September 23, 2019

We need a rematch: Maher vs. Affleck vs. Harris

I have one word for Ben Affleck, Sam Harris and Bill Maher: Rematch.

The three of them began an argument on Oct. 10 on HBO’s “Real Time With Bill Maher” that came to an end when the episode concluded. It needs to continue.

At issue was whether Islam is, in Maher’s view, a hotbed of bad ideas that, “like the Mafia,” eliminates those who cross it. Affleck countered that to argue such a proposition is inherently bigoted.

“It’s gross, it’s racist,” Affleck said. “It’s like saying ‘shifty Jew.’”

Maher, a liberal, said liberals won’t criticize Islam for fear of being accused of Islamophobia. “Every criticism gets confused with bigotry,” he said.

Harris took Maher’s side, though with far more nuance than the format allowed. 

“We’re misled to think that the fundamentalists [in Islam] are the fringe,” he said. Out of a religion of a billion and a half people, Harris said, many millions either support, or accept, fanatical views. By way of example, he quoted a poll that found a majority of Egyptians support the death penalty for heretics.

“We have to be able to criticize bad ideas,” Harris said, “and Islam right now is the mother lode of bad ideas.”

(Also on the show was New York Times columnist Nicholas Kristof, who probably has spent more time in Muslim countries than all the panelists combined. He tried to come to Affleck’s defense but was drowned out. Times columnists do terribly on these shows — they just aren’t bred for the ring.)


The whole debate lasted just a few minutes, onscreen. But man, did it resonate against the constant, gruesome news of Islam Gone Wild: In Iran, the fundamentalist Shiite regime hanged a woman for the crime of defending herself against her rapist. In Iraq the Sunni ISIS lined up dozens of men, women and children from a Sunni tribe they considered disloyal and shot them, one by one. An ISIS militant slit the throat of a hostage British aid worker. And, in a just as disturbing bit of news, it was reported that Tunisia’s nascent and promising democracy produces more recruits for ISIS than any other Arab country. All of which points to the fact that understanding fundamentalism, how ancient texts move through historic cultures and into modern society, is one of the most pressing issues of our time.

Real Time brought into the open this long-overdue debate and did it in a way that shuffled the ideological deck. Affleck/Kristof said you can’t criticize a whole religion for the behavior of a minority. Maher/Harris said it’s not such a minority, and of course you can. This was liberals fighting over how Muslims can have more liberty, including the liberty to criticize Islam.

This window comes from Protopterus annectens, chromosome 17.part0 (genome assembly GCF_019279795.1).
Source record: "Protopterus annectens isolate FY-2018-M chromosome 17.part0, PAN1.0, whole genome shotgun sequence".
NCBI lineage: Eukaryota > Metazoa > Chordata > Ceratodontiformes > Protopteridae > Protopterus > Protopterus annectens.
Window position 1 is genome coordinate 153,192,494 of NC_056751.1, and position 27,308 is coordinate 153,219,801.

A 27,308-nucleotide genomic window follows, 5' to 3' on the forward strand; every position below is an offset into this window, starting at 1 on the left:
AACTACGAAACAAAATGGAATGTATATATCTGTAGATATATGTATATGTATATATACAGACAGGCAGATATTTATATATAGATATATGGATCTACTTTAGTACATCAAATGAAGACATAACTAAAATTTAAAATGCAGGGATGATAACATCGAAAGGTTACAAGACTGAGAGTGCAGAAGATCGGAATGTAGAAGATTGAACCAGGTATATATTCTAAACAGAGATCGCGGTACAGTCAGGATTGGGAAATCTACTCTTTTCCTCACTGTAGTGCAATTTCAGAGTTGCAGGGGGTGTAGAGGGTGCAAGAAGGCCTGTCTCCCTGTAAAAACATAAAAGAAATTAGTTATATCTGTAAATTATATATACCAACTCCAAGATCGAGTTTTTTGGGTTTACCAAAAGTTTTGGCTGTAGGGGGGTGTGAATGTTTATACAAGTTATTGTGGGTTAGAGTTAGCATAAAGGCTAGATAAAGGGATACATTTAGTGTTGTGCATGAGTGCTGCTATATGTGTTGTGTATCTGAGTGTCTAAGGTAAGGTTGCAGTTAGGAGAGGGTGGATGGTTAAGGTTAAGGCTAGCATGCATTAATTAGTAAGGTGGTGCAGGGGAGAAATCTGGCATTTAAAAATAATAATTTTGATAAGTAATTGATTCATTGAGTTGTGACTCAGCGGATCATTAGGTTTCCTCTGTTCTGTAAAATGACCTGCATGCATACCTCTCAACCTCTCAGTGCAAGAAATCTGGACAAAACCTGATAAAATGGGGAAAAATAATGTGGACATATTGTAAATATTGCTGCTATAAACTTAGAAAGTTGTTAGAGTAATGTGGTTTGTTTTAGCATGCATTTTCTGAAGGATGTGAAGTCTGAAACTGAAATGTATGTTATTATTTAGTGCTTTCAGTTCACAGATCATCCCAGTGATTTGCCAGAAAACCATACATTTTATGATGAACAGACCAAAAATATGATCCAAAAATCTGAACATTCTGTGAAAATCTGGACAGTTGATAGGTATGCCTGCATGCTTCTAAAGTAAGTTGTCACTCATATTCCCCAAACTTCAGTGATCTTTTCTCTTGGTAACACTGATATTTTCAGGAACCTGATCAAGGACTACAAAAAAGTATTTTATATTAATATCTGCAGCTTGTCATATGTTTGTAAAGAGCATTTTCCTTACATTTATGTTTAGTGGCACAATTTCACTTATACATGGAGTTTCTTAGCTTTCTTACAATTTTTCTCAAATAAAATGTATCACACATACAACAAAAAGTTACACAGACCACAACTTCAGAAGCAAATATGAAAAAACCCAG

Not surprisingly, two of the most thoughtful and unexpected reactions came from Muslims who want more liberty.

In a Wall Street Journal op-ed, Salam Al-Marayati and Maher Hathout, leaders of the Muslim American community in Southern California, took a stand that did what Maher and Harris suggested without directly crediting them.

“We Muslims must liberate ourselves from the shackles of dogmatic traditions such as sectarianism, tribalism, chauvinism and theocracy,” they wrote,  “all of which contradict Islamic ethics based in the Quran and the authenticated traditions of the Prophet Mohammed.”

It was, as David Lehrer points out in these pages, a brave step for any Muslim leader.  As if to (sadly) underscore that point, an ISIS sympathizer shot a Shia community leader in the face outside an Islamic center on Nov. 3  — in Sydney, Australia.  According to eyewitnesses, the attackers shouted, “ISIS lives forever!” before opening fire. Clearly, a lot more is at stake than winning a TV debate. 

The other reaction came from a Muslim Pakistani woman living in Canada, a children’s book author who goes by the name of Eiynah. After publishing a sweet children’s book against homophobia, “My Chacha (Uncle) Is Gay,” Eiynah became the target of numerous death threats. 

“Why are Muslims being ‘preserved’ in some time capsule of centuries gone by?” she wrote in an open letter to Affleck. “Why is it okay that we continue to live in a world where our women are compared to candy waiting to be consumed? Why is it okay for women of the rest of the world to fight for freedom and equality while we are told to cover our shameful bodies? Can’t you see that we are being held back from joining this elite club known as the 21st century?

“Noble liberals like yourself always stand up for the misrepresented Muslims and stand against the Islamophobes, which is great but who stands in my corner and for the others who feel oppressed by the religion? Every time we raise our voices, one of us is killed or threatened.”

The first Affleck/Maher/Harris debate, as these things do, set out the most extreme, sound-bitey positions. Now it’s time to take an hour or so, bring in some actual Muslims, maybe a woman or two, and really hash out the issue. The fact that the debate continues as a source of contention, bitterness and heartfelt pleas means we’re ready for Round 2. 

No, we’re not just ready — we need it.

Rob Eshman is publisher and editor-in-chief of TRIBE Media Corp./Jewish Journal. E-mail him at You can follow him on Twitter @foodaism.